Cash. Wood. Still Lovely July.

In my bank account appears $250 from the IRS. I could spend this money six ways to Sunday. What I do is order more firewood. For years, the only expenses we had for firewood were chainsaws and fuel, property taxes, and the our own labor.

Living in town now, I buy firewood. There’s nothing else like the wet-sap scent of freshly cut and split wood. I buy from a man who lives in the next town over. When he delivers, we have an annual check-in about what’s happening, standing beside a great pile of split wood, talking about the weather or what’s happening in Washington or sweeter things, like his baby granddaughter.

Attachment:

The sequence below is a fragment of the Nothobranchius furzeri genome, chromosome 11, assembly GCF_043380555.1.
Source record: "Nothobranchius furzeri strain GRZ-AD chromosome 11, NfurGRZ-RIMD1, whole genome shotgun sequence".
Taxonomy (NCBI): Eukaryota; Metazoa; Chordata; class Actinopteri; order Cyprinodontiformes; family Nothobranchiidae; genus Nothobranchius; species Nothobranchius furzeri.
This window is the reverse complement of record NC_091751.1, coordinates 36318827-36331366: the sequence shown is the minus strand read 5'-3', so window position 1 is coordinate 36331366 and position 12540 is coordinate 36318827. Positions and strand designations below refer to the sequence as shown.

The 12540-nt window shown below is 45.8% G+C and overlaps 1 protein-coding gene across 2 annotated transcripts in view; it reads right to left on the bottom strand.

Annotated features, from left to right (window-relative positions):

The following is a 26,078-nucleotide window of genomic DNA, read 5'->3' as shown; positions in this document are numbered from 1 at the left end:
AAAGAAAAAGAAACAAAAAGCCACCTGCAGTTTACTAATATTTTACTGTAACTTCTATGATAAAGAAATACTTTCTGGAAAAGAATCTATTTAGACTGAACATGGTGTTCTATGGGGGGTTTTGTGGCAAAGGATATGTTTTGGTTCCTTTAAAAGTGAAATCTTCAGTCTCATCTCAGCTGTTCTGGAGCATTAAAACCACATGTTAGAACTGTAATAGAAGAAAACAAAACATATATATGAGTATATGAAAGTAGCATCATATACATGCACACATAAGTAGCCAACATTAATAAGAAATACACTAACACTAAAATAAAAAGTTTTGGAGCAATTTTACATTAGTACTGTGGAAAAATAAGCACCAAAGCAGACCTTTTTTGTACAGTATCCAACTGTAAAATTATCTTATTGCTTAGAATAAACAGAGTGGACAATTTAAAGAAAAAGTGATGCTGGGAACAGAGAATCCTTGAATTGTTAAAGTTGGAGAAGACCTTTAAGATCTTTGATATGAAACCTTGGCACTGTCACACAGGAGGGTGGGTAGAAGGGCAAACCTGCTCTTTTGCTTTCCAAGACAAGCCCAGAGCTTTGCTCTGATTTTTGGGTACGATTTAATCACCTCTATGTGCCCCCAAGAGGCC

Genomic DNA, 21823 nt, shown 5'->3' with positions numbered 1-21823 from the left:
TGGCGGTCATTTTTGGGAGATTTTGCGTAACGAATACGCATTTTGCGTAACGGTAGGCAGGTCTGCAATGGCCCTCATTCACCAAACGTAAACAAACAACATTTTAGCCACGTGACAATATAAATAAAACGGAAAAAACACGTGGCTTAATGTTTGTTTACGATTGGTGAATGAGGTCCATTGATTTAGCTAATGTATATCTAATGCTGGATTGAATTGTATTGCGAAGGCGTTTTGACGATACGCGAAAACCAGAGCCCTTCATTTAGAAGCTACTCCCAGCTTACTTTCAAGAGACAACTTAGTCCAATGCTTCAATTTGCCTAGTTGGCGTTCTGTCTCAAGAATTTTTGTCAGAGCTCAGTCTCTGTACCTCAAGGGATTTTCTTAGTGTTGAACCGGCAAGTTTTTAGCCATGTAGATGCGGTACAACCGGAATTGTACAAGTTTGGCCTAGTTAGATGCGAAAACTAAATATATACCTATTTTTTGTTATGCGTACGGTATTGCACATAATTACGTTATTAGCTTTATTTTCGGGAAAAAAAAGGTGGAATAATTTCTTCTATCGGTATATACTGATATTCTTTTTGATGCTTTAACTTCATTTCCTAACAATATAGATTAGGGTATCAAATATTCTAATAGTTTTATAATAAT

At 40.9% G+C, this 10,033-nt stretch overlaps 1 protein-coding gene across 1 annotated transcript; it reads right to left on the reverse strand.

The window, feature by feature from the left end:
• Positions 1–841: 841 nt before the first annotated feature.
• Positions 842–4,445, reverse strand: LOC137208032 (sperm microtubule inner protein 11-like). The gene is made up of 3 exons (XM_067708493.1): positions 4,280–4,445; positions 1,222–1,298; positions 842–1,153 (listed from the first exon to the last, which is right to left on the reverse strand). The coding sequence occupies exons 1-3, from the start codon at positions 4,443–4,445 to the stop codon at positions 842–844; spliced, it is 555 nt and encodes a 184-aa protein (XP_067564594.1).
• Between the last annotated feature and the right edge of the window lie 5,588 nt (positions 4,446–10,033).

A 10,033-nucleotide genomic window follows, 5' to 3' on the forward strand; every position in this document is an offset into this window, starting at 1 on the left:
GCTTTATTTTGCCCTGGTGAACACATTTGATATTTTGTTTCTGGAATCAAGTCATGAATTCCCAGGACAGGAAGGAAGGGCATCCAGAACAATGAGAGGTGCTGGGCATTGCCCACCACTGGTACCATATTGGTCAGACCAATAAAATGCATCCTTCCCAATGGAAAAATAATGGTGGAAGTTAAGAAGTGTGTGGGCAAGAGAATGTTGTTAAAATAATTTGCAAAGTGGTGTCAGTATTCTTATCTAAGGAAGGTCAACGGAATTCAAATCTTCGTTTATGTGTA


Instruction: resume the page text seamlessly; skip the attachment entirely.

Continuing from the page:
The thing about burning wood is all the steps — tree, woodpile, glowing fire and happiness, ash that I spread in my garden.

Last night, as I turned off the lights and headed upstairs, I spied one of our cats lying on the rug before the wood stove, wistfully staring. It’s sultry July, and many days off (I hope) from kneeling before the wood stove.

Hardwick, Vermont